Astulla, A., Zaima, K., Matsuno, Y., et al. Alkaloids from the seeds of Peganum harmala showing antiplasmodial and vasorelaxant activities. J.Nat.Med. 2008;62(4):470-472.
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Kim, D. H., Jang, Y. Y., Han, E. S., et al. Protective effect of harmaline and harmalol against dopamine- and 6-hydroxydopamine-induced oxidative damage of brain mitochondria and synaptosomes, and viability loss of PC12 cells. Eur.J.Neurosci. 2001;13(10):1861-1872.
Lala, S., Pramanick, S., Mukhopadhyay, S., et al. Harmine: evaluation of its antileishmanial properties in various vesicular delivery systems. J.Drug Target 2004;12(3):165-175.
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Shapira, Z., Terkel, J., Egozi, Y., et al. Abortifacient potential for the epigeal parts of Peganum harmala. J.Ethnopharmacol. 1989;27(3):319-325.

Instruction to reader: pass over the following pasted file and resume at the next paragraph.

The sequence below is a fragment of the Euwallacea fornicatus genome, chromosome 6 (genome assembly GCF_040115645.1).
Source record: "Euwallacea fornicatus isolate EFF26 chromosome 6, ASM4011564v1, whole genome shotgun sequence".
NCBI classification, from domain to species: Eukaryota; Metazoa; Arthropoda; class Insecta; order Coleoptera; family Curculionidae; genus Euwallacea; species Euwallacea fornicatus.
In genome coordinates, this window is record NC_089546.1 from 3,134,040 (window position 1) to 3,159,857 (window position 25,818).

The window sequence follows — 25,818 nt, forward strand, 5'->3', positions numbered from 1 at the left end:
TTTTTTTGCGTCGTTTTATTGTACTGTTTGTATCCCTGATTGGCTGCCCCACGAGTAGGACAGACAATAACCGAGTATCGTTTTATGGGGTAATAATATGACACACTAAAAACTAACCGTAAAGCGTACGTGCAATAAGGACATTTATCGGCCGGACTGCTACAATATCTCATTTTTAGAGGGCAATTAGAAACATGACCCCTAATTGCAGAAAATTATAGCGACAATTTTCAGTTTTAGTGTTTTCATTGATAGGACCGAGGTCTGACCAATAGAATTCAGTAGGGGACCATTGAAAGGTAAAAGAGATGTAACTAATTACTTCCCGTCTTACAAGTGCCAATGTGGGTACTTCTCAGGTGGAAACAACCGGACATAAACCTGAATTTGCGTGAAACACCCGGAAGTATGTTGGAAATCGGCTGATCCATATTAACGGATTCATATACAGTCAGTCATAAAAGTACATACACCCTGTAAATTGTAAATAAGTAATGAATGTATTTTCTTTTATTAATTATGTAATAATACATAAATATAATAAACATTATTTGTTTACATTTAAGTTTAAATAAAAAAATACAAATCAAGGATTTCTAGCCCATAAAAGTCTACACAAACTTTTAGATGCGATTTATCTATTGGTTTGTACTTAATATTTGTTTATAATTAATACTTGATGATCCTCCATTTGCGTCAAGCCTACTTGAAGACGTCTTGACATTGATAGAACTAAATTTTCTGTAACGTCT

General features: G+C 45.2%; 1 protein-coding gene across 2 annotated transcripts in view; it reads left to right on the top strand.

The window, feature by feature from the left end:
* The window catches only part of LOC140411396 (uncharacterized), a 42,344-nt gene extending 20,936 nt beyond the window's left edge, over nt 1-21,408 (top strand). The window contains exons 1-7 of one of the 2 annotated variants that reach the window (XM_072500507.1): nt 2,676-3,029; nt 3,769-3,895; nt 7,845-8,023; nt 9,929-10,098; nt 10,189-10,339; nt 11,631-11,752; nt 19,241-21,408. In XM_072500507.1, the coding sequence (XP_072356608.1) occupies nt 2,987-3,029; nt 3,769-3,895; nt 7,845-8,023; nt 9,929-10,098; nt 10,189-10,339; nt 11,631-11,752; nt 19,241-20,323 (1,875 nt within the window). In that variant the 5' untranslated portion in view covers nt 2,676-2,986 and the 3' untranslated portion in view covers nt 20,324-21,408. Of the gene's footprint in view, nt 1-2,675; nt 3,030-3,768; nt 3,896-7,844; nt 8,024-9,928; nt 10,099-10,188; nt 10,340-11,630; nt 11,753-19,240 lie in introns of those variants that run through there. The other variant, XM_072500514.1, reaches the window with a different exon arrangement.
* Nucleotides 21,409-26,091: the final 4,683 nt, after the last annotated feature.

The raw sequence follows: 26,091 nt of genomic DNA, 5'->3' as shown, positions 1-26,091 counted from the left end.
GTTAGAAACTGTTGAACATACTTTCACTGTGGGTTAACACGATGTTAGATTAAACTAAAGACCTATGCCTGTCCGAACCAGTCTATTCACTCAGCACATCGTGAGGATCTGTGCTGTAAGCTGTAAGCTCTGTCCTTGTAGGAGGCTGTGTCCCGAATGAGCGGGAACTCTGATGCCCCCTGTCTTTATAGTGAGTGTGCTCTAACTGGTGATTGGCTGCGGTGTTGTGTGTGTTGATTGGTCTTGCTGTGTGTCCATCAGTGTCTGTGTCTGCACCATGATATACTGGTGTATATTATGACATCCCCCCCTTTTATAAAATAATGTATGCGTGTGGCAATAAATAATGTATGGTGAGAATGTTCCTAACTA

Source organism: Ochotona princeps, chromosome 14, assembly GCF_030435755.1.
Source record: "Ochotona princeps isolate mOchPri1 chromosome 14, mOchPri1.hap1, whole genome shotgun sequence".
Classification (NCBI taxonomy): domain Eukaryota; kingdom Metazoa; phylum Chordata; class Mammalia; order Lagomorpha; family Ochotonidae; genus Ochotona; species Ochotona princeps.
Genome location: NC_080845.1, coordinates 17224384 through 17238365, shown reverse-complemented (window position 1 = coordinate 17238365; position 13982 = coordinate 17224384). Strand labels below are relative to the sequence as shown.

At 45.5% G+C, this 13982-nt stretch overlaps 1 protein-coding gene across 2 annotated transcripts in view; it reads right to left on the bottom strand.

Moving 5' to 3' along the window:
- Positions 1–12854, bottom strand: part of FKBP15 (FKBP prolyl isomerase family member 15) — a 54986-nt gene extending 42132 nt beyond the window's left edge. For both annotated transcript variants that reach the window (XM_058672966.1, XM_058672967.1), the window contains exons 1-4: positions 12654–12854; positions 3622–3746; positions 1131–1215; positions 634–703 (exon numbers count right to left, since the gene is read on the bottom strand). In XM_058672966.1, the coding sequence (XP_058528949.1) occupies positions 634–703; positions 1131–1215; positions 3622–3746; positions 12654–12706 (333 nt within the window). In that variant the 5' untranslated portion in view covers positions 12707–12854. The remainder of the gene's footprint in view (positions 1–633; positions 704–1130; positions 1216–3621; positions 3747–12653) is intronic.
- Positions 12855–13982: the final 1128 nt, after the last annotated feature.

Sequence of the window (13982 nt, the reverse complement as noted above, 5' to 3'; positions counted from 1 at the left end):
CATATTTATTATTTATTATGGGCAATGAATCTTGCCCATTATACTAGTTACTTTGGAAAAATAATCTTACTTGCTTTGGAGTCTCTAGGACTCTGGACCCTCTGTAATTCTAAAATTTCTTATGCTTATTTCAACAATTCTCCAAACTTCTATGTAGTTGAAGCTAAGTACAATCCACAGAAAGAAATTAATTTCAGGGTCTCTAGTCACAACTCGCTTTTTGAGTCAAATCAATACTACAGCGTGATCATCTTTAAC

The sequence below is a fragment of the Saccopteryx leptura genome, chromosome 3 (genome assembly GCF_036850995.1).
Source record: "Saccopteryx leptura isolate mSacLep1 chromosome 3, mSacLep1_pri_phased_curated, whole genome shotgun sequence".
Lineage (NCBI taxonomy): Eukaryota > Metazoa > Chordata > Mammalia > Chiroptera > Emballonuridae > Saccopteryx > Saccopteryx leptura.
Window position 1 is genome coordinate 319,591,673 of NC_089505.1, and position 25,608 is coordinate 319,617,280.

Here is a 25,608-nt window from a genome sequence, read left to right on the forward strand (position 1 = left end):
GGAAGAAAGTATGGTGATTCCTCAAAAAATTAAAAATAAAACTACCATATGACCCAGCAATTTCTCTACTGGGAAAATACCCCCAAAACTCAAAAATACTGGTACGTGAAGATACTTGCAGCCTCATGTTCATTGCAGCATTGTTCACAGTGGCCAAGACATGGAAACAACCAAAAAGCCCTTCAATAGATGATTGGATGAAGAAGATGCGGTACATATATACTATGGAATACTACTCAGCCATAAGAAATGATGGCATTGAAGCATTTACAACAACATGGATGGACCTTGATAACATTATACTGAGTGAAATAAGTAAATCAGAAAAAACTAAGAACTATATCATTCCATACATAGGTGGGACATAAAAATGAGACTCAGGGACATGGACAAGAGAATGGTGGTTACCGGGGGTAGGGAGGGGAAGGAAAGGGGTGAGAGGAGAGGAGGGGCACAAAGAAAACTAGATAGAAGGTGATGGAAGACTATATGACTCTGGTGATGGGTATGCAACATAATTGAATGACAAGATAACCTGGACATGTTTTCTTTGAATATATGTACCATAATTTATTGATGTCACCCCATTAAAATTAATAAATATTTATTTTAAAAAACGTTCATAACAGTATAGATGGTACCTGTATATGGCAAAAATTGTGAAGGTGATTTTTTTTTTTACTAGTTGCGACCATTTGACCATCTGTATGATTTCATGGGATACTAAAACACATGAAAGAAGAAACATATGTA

Yonezawa, T., Lee, J. W., Hibino, A., et al. Harmine promotes osteoblast differentiation through bone morphogenetic protein signaling. Biochem.Biophys.Res.Commun. 6-3-2011;409(2):260-265.
Zheng, X. Y., Zhang, Z. J., Chou, G. X., et al. Acetylcholinesterase inhibitive activity-guided isolation of two new alkaloids from seeds of Peganum nigellastrum Bunge by an in vitro TLC- bioautographic assay. Arch.Pharm.Res. 2009;32(9):1245-1251.
The information in this monograph is intended for informational purposes only, and is meant to help users better understand health concerns. Information is based on review of scientific research data, historical practice patterns, and clinical experience. This information should not be interpreted as specific medical advice. Users should consult with a qualified healthcare provider for specific questions regarding therapies, diagnosis and/or health conditions, prior to making therapeutic decisions.